A large por­tion of the USD 13 bil­lion in­vest­ment has gone into in­fra­struc­ture projects link­ing the sparsely pop­u­lated prov­ince to Seoul, as well as con­struct­ing new ho­tels and venues, and the in­vest­ment has, at least in the short term been an eco­nomic boon for the re­gion. Ac­cord­ing to a BOK re­port last year, eco­nomic growth in Gang­won out­paced that of the coun­try in 2015, while job growth edged out the na­tion­wide rate in 2016.

A long-term view

Not ev­ery­one shares the op­ti­mism. Many are con­cerned that the eco­nomic ben­e­fits will be­come very short-lived with­out sus­tained tourism growth. Robert A. Baade, an eco­nomics pro­fes­sor at Lake For­est Col­lege in Illi­nois who has stud­ied Olympics eco­nomics, told The Wall Street Jour­nal that the var­i­ous eco­nomic im­pact stud­ies pro­duced by South Korean think tanks “may well sig­nif­i­cantly ex­ag­ger­ate the eco­nomic im­pact the games will pro­vide. For them to make the ar­gu­ment that if you don’t get the im­me­di­ate pay-off, the coun­try will ex­pe­ri­ence long-term ben­e­fits such as tourism. You’ve got to look at that very care­fully.”

There is al­ready in­di­ca­tion that op­ti­mism about the ef­fects of the Olympics should be kept in check. Ac­cord­ing to For­wardKeys, a Spain-based global anal­yser of in­ter­na­tional air travel, in­bound flight book­ings rose 15.4 per­cent year-over-year in Fe­bru­ary but fell 24.9 per­cent in March. Point­ing to pos­si­ble rea­sons for the de­cline, the com­pany noted the im­pact of geo-po­lit­i­cal is­sues with China and North Korea on the tourism in­dus­try in Korea. Ac­cord­ing to an­a­lyt­ics and data firm STR, the ho­tel in­dus­try in Korea has seen de­creases in ho­tel oc­cu­pancy in re­cent year, with over­all oc­cu­pancy at 65.3 per­cent in 2017, com­pared with 70.4 per­cent in 2016 and 76.9 per­cent in 2011.

The be­gin­ning of a new era?

There have been pos­i­tive out­comes as well. One of the more sig­nif­i­cant de­vel­op­ments in the leadup to the Olympics was the sur­pris­ing an­nounce­ment that North Korea would send ath­letes and a del­e­ga­tion South Korea to par­tic­i­pate in the Games. The de­ci­sion was by many seen as a pivot for bi­lat­eral re­la­tions be­tween the two coun­tries. “The Olympic Games has been a crit­i­cal junc­ture that has changed the phase from pres­sure to­wards di­a­logue,” Kim Hyun-wook, a scholar at Korea Na­tional Diplo­matic Academy told The Globe and Mail.

Ac­cord­ing to Hyun-wook, the Olympic Games have made “South Korean peo­ple feel that the North and South are one na­tional iden­tity.” In­deed, sixty-five per­cent of those sur­veyed by the Korea So­ci­ety Opin­ion In­sti­tute be­lieve the Olympics will im­prove in­ter-Korean re­la­tions. Fur­ther­more, a RealMeter sur­vey showed that 61.5 per cent of peo­ple sup­ported an in­ter-Korean sum­mit.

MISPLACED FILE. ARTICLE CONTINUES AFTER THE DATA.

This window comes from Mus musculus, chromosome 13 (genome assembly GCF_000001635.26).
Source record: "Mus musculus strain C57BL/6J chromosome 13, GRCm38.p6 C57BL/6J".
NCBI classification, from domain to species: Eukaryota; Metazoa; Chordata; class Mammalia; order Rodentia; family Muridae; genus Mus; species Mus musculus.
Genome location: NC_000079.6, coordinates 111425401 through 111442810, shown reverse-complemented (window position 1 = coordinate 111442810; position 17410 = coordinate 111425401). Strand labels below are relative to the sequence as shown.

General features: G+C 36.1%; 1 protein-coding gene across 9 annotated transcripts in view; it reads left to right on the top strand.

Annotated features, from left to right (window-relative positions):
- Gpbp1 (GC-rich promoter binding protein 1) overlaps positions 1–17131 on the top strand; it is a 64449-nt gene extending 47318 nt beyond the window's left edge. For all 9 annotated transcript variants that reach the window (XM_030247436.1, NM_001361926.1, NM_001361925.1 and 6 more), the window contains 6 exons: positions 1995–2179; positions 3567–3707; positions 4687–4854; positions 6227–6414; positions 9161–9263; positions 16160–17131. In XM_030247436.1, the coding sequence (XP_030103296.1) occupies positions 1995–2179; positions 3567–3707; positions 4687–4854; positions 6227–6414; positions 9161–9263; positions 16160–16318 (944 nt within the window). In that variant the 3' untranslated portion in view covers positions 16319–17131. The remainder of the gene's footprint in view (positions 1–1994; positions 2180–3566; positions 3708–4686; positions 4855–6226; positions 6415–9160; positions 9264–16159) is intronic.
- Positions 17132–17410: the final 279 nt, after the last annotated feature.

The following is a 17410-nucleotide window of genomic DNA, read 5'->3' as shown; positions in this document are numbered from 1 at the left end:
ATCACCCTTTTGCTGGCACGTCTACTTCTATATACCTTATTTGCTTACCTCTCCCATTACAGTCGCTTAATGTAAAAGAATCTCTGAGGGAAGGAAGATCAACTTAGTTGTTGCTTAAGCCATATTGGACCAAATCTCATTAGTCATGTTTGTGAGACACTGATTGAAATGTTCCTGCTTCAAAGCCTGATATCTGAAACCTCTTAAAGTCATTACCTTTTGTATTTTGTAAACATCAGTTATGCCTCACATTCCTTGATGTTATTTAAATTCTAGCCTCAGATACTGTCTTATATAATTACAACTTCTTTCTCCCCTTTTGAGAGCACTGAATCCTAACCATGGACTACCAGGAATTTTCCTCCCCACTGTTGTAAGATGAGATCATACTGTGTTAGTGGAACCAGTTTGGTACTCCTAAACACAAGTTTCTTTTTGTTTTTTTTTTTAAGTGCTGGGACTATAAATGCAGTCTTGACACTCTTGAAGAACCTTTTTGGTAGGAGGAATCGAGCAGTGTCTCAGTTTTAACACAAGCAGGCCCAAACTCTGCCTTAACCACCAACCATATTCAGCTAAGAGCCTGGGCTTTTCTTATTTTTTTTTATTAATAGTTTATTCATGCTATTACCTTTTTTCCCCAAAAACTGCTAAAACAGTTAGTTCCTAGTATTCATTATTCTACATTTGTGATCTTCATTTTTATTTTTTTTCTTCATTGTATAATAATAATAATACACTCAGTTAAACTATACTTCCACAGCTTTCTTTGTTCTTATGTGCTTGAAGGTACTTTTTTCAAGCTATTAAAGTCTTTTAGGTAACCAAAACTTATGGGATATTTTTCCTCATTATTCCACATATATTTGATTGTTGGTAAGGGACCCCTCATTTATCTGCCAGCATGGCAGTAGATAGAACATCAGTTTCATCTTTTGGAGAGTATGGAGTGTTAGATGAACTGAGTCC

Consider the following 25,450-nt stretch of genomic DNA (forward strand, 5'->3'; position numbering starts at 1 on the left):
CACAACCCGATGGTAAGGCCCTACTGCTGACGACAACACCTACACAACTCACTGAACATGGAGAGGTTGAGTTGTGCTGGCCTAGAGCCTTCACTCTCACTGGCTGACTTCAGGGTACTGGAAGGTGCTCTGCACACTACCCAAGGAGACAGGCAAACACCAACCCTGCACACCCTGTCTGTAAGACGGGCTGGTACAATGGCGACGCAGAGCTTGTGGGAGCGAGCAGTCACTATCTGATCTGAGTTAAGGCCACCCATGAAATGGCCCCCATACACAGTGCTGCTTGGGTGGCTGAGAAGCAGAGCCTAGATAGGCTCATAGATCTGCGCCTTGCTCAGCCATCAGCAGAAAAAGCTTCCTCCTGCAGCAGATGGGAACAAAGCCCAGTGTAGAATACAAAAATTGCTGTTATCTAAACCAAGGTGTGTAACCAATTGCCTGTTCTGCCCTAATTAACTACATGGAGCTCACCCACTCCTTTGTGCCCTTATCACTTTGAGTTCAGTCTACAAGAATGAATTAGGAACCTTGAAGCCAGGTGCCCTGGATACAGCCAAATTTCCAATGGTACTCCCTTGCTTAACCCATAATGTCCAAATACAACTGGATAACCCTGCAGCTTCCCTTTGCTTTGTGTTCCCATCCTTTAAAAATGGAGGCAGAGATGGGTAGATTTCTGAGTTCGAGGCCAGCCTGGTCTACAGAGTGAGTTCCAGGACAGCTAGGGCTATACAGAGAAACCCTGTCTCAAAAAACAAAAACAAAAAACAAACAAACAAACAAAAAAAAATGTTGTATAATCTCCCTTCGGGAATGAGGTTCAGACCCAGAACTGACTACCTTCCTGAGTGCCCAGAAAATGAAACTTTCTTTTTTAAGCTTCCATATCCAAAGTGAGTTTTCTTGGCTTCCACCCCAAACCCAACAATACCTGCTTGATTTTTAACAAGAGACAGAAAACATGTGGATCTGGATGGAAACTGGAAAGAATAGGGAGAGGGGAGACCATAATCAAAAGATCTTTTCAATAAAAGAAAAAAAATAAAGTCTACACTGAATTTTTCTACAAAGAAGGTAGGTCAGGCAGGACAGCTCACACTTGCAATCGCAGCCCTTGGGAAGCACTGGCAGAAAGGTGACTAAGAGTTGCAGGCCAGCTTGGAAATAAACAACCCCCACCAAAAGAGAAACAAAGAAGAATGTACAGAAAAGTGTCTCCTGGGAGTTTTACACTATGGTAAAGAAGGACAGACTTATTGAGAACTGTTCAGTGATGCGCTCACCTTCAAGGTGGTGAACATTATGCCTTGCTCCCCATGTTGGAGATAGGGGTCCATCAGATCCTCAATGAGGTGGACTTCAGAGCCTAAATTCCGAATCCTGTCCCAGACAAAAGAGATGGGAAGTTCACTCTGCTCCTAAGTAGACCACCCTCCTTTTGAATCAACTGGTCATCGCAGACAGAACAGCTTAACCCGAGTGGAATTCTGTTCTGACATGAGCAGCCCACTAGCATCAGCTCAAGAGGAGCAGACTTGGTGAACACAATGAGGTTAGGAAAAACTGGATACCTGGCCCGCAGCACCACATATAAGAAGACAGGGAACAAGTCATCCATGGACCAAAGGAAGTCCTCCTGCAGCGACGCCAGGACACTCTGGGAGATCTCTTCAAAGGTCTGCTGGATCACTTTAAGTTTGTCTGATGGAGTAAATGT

Shares in a num­ber of com­pa­nies in South Korea’s big­gest in­dus­tries, such as elec­tron­ics and con­struc­tion, have ral­lied as a re­sult of im­prov­ing re­la­tions be­tween the South and the North, and in an­tic­i­pa­tion of a his­toric meet­ing be­tween US Pres­i­dent Don­ald Trump and North Korean leader Kim Jung Un. Prior to the sum­mit in April 2018 be­tween South Korean Pres­i­dent Moon Jae-In, shares in Hyundai En­gi­neer­ing and Con­struc­tion shot up about 28 per­cent to WON 51,700, their high­est level in three years.

Mar­cus Noland, ex­ec­u­tive vice pres­i­dent and di­rec­tor of stud­ies at the Peter­son In­sti­tute for In­ter­na­tional Eco­nomics, told the CNBC that the South Korean econ­omy has been rel­a­tively im­mune to con­cerns about se­cu­rity threats from the North. Now South Korean busi­nesses are brac­ing them­selves for a po­ten­tial open­ing of the North Korean econ­omy.

“We ex­pect the con­struc­tion sec­tor would im­me­di­ately ben­e­fit from an ur­gent need for power plants and in­fra­struc­ture in North Korea, if the econ­omy opens,” Sung­mee Park, an an­a­lyst at Citi told Fi­nan­cial Times. “In the longer term, we also ex­pect op­por­tu­ni­ties in the hous­ing, com­mer­cial build­ings and plants for the 25 mil­lion pop­u­la­tion of North Korea.”

Is this the be­gin­ning of re­uni­fi­ca­tion? It won’t hap­pen any­time soon, say ex­perts. It if were, how­ever, it would come with huge eco­nomic prom­ises for both coun­tries; ac­cord­ing to the CNBC, in 2015 the Korea In­sti­tute for In­ter­na­tional Eco­nomic Pol­icy, a gov­ern­ment think-tank, es­ti­mated that a uni­fied Korea could gen­er­ate an USD 8.7 tril­lion econ­omy by 2055, 1.7 times the pro­jected size of South Korea alone.



Above left: The joint Korean team at the 2018 PyeongChang Win­terOlympic Games Open­ing Cer­e­mony. Above: South Korean sol­diers stand­ing guard at the JSA be­tween the blue build­ings. View from the south. To the rear, three-story Pan­mungak hall in North Korea.